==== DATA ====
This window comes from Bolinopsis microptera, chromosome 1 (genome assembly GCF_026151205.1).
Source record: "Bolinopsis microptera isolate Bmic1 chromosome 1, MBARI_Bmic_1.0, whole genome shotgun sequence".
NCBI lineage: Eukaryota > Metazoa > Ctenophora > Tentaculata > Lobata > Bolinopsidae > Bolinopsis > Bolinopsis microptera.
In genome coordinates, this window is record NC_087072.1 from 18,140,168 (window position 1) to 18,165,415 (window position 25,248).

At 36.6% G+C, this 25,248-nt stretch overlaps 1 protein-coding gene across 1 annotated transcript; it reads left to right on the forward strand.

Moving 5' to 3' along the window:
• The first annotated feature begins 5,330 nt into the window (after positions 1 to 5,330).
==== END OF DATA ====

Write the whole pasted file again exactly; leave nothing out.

This window comes from Bolinopsis microptera, chromosome 1 (genome assembly GCF_026151205.1).
Source record: "Bolinopsis microptera isolate Bmic1 chromosome 1, MBARI_Bmic_1.0, whole genome shotgun sequence".
NCBI lineage: Eukaryota > Metazoa > Ctenophora > Tentaculata > Lobata > Bolinopsidae > Bolinopsis > Bolinopsis microptera.
In genome coordinates, this window is record NC_087072.1 from 18,140,168 (window position 1) to 18,165,415 (window position 25,248).

At 36.6% G+C, this 25,248-nt stretch overlaps 1 protein-coding gene across 1 annotated transcript; it reads left to right on the forward strand.

Moving 5' to 3' along the window:
• The first annotated feature begins 5,330 nt into the window (after positions 1 to 5,330).